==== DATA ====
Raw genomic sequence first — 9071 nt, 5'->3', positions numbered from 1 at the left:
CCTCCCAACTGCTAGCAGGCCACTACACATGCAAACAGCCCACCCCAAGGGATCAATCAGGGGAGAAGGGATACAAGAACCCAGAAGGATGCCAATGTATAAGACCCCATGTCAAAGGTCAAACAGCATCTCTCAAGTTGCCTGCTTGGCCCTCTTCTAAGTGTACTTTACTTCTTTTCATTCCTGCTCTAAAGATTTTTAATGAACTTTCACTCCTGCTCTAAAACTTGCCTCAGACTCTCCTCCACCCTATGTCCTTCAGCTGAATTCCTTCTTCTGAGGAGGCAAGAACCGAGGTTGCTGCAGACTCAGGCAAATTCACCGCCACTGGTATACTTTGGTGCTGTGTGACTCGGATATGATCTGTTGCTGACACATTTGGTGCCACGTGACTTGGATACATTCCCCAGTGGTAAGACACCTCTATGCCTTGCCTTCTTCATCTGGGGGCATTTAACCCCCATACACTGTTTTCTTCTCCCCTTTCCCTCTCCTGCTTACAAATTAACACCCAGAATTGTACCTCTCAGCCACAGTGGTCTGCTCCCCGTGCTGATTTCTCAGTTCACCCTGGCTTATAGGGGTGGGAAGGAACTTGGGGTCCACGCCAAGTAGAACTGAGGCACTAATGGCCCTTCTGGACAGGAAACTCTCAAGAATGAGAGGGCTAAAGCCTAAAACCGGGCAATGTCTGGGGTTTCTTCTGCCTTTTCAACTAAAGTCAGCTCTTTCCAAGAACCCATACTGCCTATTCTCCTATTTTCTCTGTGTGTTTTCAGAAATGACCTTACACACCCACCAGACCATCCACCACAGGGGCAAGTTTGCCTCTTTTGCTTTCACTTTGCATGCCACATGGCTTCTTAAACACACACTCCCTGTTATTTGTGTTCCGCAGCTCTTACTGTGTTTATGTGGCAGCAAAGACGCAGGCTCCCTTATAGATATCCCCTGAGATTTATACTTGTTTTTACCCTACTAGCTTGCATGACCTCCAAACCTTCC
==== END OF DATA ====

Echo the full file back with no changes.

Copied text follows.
Raw genomic sequence first — 9071 nt, 5'->3', positions numbered from 1 at the left:
CCTCCCAACTGCTAGCAGGCCACTACACATGCAAACAGCCCACCCCAAGGGATCAATCAGGGGAGAAGGGATACAAGAACCCAGAAGGATGCCAATGTATAAGACCCCATGTCAAAGGTCAAACAGCATCTCTCAAGTTGCCTGCTTGGCCCTCTTCTAAGTGTACTTTACTTCTTTTCATTCCTGCTCTAAAGATTTTTAATGAACTTTCACTCCTGCTCTAAAACTTGCCTCAGACTCTCCTCCACCCTATGTCCTTCAGCTGAATTCCTTCTTCTGAGGAGGCAAGAACCGAGGTTGCTGCAGACTCAGGCAAATTCACCGCCACTGGTATACTTTGGTGCTGTGTGACTCGGATATGATCTGTTGCTGACACATTTGGTGCCACGTGACTTGGATACATTCCCCAGTGGTAAGACACCTCTATGCCTTGCCTTCTTCATCTGGGGGCATTTAACCCCCATACACTGTTTTCTTCTCCCCTTTCCCTCTCCTGCTTACAAATTAACACCCAGAATTGTACCTCTCAGCCACAGTGGTCTGCTCCCCGTGCTGATTTCTCAGTTCACCCTGGCTTATAGGGGTGGGAAGGAACTTGGGGTCCACGCCAAGTAGAACTGAGGCACTAATGGCCCTTCTGGACAGGAAACTCTCAAGAATGAGAGGGCTAAAGCCTAAAACCGGGCAATGTCTGGGGTTTCTTCTGCCTTTTCAACTAAAGTCAGCTCTTTCCAAGAACCCATACTGCCTATTCTCCTATTTTCTCTGTGTGTTTTCAGAAATGACCTTACACACCCACCAGACCATCCACCACAGGGGCAAGTTTGCCTCTTTTGCTTTCACTTTGCATGCCACATGGCTTCTTAAACACACACTCCCTGTTATTTGTGTTCCGCAGCTCTTACTGTGTTTATGTGGCAGCAAAGACGCAGGCTCCCTTATAGATATCCCCTGAGATTTATACTTGTTTTTACCCTACTAGCTTGCATGACCTCCAAACCTTCC